DC Universe Online - Second Opinion

| 8 Nov 2010 02:37

imageI eventually settled on a Lex Luthor origin for a psionic power-wielding acrobatic martial artist villain with a love of blues and greens and a chip on her shoulder. Her name is Barbara Bush (Mrs. Buttersworth was unavailable). Say hi to her!

Newly named (with a name that I'm sure will soon be added to the naming filter), I set out to wreak havoc on the unwitting citizens of Metropolis. Very quickly I found that most of my initial complaints from the demo had been addressed. The movement is now fluid, the animations are smooth, and the camera angles are much more under user control. The combat system is an interesting one for an MMO - while you have the standard hotkey bar at the bottom for your special abilities, a large portion of your attacks end up being a series of left and right clicks and holds. Combos are a very large part of combat, as are stuns, active blocking/dodging, and breakaways. It took a bit to get used to, but it's an interesting take on the old "MMOs are boring to play/take no skill" argument.

There are no auto-attacks in DCUO. Every action your character takes is via direct input, either from a hotkey or from a button press on your mouse or PS3 controller. I was settled in on a PC setup, so there wasn't much of a learning curve on that angle, though it took a little while to learn how to string together basic attacks with specials in an effective manner. Some abilities synergize with others, allowing interesting uses and increased damage depending on how you work them. I found myself particularly fond of using telekinesis to lift my enemies into the air before igniting them on fire with my mind.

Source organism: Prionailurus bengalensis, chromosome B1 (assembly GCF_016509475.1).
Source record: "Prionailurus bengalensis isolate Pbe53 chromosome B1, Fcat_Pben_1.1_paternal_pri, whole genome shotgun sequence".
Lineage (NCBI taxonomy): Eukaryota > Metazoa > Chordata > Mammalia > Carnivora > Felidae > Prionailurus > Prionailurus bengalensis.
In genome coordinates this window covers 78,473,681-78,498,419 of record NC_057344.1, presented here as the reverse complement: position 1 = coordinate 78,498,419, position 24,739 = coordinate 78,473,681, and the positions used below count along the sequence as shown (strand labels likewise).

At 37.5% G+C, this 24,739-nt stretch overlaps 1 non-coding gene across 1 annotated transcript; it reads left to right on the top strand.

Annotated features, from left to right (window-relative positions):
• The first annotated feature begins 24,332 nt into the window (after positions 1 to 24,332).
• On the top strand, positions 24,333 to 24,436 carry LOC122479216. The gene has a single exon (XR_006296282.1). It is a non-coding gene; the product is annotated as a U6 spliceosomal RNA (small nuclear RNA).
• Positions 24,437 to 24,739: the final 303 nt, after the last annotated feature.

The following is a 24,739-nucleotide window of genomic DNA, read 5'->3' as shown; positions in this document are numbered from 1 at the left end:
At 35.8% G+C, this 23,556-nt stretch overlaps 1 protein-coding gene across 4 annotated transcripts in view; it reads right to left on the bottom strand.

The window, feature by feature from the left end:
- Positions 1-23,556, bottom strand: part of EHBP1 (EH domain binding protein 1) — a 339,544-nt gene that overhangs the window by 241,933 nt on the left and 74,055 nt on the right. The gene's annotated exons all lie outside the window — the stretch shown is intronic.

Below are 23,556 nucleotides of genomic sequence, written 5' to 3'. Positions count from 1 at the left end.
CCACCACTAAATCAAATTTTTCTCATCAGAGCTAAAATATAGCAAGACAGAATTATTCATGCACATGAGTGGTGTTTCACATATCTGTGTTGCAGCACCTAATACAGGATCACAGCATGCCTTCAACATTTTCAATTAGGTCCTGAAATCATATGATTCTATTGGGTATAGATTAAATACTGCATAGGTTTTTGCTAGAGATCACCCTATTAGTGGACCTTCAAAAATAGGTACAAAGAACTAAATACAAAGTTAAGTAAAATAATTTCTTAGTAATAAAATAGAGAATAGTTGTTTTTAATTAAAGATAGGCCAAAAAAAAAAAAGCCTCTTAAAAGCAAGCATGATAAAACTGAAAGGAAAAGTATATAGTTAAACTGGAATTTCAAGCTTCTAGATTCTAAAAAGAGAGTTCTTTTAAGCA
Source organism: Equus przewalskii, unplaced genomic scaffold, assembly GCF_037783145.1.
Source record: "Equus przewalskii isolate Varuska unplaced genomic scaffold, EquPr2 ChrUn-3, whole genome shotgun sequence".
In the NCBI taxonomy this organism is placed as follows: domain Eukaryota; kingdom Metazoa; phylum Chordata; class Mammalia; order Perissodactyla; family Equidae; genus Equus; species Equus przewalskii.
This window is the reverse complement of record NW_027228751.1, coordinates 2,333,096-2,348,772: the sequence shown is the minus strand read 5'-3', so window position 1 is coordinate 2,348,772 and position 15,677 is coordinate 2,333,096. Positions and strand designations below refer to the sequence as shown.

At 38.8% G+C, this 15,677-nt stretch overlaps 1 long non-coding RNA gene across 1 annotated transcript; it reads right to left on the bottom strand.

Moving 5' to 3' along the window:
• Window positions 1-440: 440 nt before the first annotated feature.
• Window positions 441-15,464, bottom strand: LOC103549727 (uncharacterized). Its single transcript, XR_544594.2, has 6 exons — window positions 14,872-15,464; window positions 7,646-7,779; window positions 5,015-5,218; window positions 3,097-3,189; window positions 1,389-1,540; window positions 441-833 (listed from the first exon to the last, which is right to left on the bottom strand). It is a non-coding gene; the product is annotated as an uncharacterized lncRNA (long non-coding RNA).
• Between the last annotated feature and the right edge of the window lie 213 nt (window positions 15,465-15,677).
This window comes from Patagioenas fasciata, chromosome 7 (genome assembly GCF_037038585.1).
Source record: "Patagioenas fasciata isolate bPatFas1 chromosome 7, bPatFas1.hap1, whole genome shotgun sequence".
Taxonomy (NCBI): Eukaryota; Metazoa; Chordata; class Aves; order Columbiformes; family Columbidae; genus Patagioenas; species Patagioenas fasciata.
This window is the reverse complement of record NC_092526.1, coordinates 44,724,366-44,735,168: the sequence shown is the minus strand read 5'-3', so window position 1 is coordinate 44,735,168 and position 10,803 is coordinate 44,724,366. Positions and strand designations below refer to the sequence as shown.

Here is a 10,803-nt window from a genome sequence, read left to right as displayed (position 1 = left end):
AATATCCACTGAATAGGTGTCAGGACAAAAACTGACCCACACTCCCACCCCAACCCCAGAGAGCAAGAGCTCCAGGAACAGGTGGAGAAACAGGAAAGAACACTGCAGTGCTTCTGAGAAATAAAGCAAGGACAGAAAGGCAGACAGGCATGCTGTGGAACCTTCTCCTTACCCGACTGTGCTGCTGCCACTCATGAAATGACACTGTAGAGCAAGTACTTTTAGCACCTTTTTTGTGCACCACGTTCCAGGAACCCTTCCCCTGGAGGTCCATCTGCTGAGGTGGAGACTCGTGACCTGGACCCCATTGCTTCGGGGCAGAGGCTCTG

The mission system is fairly similar to what you'd expect from an MMO: talk to this guy over here, get a quest, complete the quest, turn it in. One welcomed variation, however, is that often you can complete a quest directly from your quest log - no more running back to the questgiver just to get your reward before heading back out into the fray.

I found dying to be an almost inevitability, though I admit it took me a while to get used to the dodging and blocking that is vital to character survival. DCUO may look like and, in essence, be an MMO, but it plays like a fast-paced action game. There is constant action all around you - stand still too long checking your mission log, and you might get a bus thrown at your head (really).

All told, DC Universe Online definitely needed the launch delay, but I can see what they're doing with it. All of my previous grievances with the demo were cleared up and then some in the beta build I played, and the game looks really polished. It may have some more edges to smooth out before launch, but given what I saw last week, it's well on its way. Consider my interest renewed.

In accordance with 16 C.F.R. Part 255, FTC Guides Concerning the User of Endorsements and Testimonials in Advertising, I present this disclosure: "I attended a DC Universe Online event hosted by Sony Online Entertainment. Sony Online Entertainment paid for my flight, hotel and meals in connection with the event."

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